Sexual Minorities Uganda (SMUG) has launched a report titled, “And That’s How I Survived Being Killed”: Testimonies of Human Rights Abuses from Uganda’s Sexual and Gender Minorities.

Slum in Kenya where urbanrefugees have been compelled to stay
Slum in Kenya – Ugandan urban LGBT refugees

The report is intended to document the many forms of persecution that LGBT identifying individuals in Uganda face. In this report, based on first-hand testimonies, Sexual Minorities Uganda documented from May 2014 until December 2015 the physical threats, violent attacks, torture, arrest, blackmail, non-physical threats, press intrusion, state prosecution, termination of employment, loss of physical property, harassment, eviction, mob justice, and family banishment that are all too often apart of the lived experience for sexual and gender minorities in Uganda.

This report has documented 264 verified cases of persecutions of LGBT individuals based on their sexual orientation or gender identity. Of the 264 cases documented in this report 48 involved acts of violence, including 35 cases involving physical threats or violent attacks, and 13 instances of torture by the state. The largest proportion of documented cases involved intimidation, with 84 cases, while 73 involved loss of property (including loss of employment, physical property, and eviction), and 59 involved social exclusion (including discrimination when accessing healthcare, community discrimination, and family banishment) — all of which the Ugandan government has failed to investigate.

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Emma Thompson takes a stand against homophobia in Scottish schools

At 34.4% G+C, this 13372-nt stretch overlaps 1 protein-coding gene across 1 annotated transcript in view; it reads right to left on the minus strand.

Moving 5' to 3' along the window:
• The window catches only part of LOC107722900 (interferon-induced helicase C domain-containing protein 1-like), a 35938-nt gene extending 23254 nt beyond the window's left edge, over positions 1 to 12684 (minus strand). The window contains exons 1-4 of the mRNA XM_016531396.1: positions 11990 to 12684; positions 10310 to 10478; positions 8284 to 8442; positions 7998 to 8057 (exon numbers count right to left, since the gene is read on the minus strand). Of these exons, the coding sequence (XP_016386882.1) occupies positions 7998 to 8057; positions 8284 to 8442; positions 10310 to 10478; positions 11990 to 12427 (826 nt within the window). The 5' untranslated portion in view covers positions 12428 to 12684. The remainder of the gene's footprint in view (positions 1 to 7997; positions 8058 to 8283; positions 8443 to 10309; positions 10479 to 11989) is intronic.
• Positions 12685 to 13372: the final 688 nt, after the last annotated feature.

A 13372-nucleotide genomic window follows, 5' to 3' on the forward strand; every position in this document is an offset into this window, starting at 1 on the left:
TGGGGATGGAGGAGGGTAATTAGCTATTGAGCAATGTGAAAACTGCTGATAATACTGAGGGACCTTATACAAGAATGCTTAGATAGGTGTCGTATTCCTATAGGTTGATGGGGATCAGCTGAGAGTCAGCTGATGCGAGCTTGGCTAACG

Albertus van Aswegen | Gay Star News | April 24, 2016

Academy Award-winning actress, Emma Thompson joins Time for Inclusive Education (TIE) to put an end to homophobia and bullying in Scottish schools.

According to Stonewall Scotland’s School Report, 14% of LGBTI youth and 42% of trans youth have left education because of homophobic and transphobic bullying.

The suicide and self-harm rates are also high for a country that is seen as one of the most LGBTI-friendly in Europe.

Thompson said: ‘The time for homophobia is long gone. It’s over. Any young person indulging in homophobic bullying is a teenage dinosaur who should just go and sit coughing over a sherry in an old white men’s club…it’s not cool, it’s not intelligent and it’s not attractive.’

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Ghana politician: “Africa must resist homosexuality”

Bobby Rae | PinkNews | March 21, 2016

A former senior politician from Ghana has said the country must resist homosexuality.

Mike Ocquaye, who was the deputy speaker in parliament, said that despite pressure from Western governments to adopt LGBT rights, Ghana must resist.

“We have got to stand our ground,” he said in an interview with the Exclusive Breakfast Show.

“We have got to make certain things clear as Africans, and we’ve got to make people, at least, respect us that as for Africans, we say a man is not going to put his sexual organ into a man’s back, and that is Africa for us.”

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Ugandan Hate Preacher Given Visa to Speak in the UK

Melanie Nathan | Oblogdeeblogda | March 21, 2016 

When Uganda passed its Anti-Homosexuality Act back in December 2013, several religious leaders pushed hard for the Ugandan President to assent to the Bill, which came to be known as The Kill the Gays Bill.  Two such religious leaders include a certain married  couple,  Dr. Joseph Serwadda and  Pastor Freda Serwadda,  from the Victory Christian Centre.  Now the couple will be preaching in the United Kingdom and LGBTI activists are  angry that they have not been banned from entering the United Kingdom.

As can be seen from the poster below, on March 26, at 6 pm until midnight, the Serwaddas will be participating at a rally in East London, at the Rugby Football Club, 71 Holland Road, London E15 3BP in the United Kingdom.

Here is a direct quote from a Ugandan newspaper, at a time when President Yoweri Museveni was wavering on signing the Anti-Gay Bill, because he realized that the Parliament did not have a quorum when passing the legislation: